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Elk harvest reaches record; herd growing

Elk harvest reaches record; herd growing

   LITTLE ROCK – A record 44 elk were harvested during the 2012 hunting seasons, Arkansas Game and Fish Commission biologist Wes Wright told Thursday’s monthly meeting of the Commission.

   In 2012, 20 bull elk and 24 antlerless elk were harvested during hunting seasons in September and October in territory near the Buffalo River. The previous record was 38.

   Since 1998, when elk hunting began in Arkansas, 376 have been harvested (195 bulls, 181 antlerless). Harvested elk are weighed, ages are estimated and blood samples are taken for disease tests. Elk also are tested for chronic wasting disease.

   Wright said a recent survey found at least 620 elk on public and private land, up from 453 counted during the previous survey.

   The Commission elected Commissioner Ron Duncan of Springdale vice chairman to fill the previously vacant position.

   In other business, the Commission:

Spiders can scare throughout winter

Spiders can scare throughout winter

Spiders are associated with Halloween, but the arachnids will most likely be seen throughout the winter in homes due to the warm summer we experienced. Often popping up after people bring holiday decorations or winter clothing out of storage, Terminix, the nation’s largest pest control company, has a few tips for prevention and protection to limit number of infestations and incidents of bites.

Why do spiders invade homes?

Like most pests, spiders are opportunistic and invade homes out of convenience. Human structures often provide a sheltered environment and can provide easy access to other insects.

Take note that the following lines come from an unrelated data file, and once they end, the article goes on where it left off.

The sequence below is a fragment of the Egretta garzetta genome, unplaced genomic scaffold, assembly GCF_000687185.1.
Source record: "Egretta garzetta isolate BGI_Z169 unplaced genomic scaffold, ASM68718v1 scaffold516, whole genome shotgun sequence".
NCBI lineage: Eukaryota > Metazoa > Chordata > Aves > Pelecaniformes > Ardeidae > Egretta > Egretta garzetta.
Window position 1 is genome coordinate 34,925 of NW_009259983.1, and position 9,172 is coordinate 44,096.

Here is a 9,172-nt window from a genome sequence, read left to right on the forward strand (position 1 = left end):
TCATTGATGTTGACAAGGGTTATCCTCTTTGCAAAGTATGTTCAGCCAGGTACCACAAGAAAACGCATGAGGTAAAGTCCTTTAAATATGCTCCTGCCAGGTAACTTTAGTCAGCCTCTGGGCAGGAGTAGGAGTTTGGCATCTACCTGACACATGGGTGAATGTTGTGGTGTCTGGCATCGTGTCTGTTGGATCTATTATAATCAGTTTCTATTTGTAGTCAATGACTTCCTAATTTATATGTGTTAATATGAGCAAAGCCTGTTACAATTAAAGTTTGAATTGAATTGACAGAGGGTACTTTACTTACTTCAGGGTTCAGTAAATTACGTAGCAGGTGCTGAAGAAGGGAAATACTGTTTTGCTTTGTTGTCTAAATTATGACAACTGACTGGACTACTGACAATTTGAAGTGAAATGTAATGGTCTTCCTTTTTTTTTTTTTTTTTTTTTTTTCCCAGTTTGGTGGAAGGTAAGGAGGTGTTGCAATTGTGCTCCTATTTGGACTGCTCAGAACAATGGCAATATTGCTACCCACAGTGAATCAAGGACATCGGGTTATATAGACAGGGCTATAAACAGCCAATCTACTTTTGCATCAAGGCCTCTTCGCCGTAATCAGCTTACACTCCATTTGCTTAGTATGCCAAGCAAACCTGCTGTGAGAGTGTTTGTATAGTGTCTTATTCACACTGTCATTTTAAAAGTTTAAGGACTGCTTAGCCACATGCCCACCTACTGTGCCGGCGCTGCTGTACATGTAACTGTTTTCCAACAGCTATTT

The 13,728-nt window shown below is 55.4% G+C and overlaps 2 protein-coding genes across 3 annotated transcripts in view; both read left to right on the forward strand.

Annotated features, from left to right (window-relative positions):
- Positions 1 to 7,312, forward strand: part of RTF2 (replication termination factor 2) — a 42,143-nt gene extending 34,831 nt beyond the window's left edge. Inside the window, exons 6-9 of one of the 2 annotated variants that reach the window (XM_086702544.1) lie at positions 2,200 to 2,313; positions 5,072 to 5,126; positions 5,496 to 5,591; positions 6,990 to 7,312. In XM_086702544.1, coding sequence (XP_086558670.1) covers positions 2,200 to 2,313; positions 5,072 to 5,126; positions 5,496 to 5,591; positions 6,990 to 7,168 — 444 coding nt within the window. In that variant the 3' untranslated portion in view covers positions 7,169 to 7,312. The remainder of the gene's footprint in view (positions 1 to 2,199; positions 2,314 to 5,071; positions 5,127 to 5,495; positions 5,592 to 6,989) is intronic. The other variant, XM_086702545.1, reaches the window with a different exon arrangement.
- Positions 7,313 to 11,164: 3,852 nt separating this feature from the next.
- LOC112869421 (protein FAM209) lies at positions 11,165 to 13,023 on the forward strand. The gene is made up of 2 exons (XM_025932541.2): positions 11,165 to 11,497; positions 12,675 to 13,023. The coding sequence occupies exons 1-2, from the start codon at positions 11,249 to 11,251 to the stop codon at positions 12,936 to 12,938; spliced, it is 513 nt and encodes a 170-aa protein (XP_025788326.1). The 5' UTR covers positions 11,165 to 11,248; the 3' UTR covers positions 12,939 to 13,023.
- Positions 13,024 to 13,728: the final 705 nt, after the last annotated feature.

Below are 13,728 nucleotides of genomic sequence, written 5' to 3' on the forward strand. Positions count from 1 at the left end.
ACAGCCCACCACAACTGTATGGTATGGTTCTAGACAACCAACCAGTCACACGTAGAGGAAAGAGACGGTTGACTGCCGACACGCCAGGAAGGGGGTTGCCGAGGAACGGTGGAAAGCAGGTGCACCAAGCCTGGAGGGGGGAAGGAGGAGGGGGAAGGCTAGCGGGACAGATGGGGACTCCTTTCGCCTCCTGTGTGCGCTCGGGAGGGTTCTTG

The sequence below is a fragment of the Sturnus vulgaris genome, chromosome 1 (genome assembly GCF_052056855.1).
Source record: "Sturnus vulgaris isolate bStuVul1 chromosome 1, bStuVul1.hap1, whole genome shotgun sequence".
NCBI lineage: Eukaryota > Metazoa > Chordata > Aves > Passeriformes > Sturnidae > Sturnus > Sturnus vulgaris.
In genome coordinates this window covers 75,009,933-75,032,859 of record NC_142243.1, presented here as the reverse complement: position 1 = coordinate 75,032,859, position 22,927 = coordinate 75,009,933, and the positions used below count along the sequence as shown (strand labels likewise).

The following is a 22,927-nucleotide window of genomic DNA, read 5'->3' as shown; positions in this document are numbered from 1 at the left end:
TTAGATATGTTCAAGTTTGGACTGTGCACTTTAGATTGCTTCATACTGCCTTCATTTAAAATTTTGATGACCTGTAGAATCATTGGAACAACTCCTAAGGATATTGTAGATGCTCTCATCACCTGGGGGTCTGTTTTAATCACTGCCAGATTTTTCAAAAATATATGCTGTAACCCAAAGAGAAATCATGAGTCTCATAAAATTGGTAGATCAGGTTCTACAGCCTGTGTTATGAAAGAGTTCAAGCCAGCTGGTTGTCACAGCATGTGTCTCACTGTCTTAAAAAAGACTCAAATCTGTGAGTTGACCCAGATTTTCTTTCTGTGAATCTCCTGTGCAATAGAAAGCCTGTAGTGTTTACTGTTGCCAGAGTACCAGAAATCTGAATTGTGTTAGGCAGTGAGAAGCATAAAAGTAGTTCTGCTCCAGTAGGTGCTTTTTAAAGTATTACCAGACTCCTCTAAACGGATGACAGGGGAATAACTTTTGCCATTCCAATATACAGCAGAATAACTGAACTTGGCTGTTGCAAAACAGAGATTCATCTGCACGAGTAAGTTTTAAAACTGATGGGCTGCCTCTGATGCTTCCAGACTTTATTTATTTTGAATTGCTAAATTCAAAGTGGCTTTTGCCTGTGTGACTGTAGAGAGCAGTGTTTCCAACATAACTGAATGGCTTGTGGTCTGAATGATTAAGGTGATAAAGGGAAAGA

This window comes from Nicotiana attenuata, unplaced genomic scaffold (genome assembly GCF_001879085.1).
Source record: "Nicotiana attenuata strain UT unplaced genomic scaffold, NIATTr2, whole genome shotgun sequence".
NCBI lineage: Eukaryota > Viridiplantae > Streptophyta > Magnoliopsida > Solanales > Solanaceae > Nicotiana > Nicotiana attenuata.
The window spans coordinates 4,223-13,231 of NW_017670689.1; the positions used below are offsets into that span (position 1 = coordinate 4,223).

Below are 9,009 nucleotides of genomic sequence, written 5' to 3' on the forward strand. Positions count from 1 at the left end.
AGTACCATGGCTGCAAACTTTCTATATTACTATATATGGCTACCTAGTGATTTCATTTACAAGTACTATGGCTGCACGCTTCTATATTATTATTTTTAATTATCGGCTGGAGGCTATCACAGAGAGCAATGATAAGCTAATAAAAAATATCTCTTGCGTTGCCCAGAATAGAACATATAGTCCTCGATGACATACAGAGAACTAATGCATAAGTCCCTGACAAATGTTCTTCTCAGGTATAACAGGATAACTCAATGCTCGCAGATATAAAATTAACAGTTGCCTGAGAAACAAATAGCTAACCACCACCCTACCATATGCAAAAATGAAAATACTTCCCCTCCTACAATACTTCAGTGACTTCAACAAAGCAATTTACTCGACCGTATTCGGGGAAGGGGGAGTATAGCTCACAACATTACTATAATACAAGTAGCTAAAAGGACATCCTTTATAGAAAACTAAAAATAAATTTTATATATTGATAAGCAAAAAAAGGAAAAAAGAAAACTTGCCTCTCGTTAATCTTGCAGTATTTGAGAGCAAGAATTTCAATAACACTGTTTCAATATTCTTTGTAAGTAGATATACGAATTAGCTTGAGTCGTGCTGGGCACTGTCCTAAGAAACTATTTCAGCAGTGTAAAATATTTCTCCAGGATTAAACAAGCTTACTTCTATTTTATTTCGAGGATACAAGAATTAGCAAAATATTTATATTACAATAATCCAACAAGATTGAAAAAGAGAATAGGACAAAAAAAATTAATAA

How do spiders get into homes?

Spiders can slip through very small exterior openings.

Record number of deer hunting permits available Oct. 11

Record number of deer hunting permits available Oct. 11

If you didn’t draw a deer permit for an Arkansas Game and Fish Commission wildlife management area hunt this year, there’s still a good chance to get the one you’re after. More than 6,000 unclaimed permits will be available beginning 8 a.m., Oct. 11, at the AGFC Little Rock headquarters and regional offices across the state.

“Typically, we have about 3,000 leftovers available,” said Ashley Bean, AGFC permit program coordinator. “This year, we had almost the same number of applicants, but they were focused only on a few hunts, leaving many unclaimed permits throughout the state.”

Some permits are even available for some of Arkansas’s most coveted wildlife management areas. There’s even permit available for the modern gun hunt at Freddie Black Choctaw Island Deer Research Area WMA, which normally takes about four years to draw. These high-demand permits are left because people who had enough preference points drew the permit, but did not pay.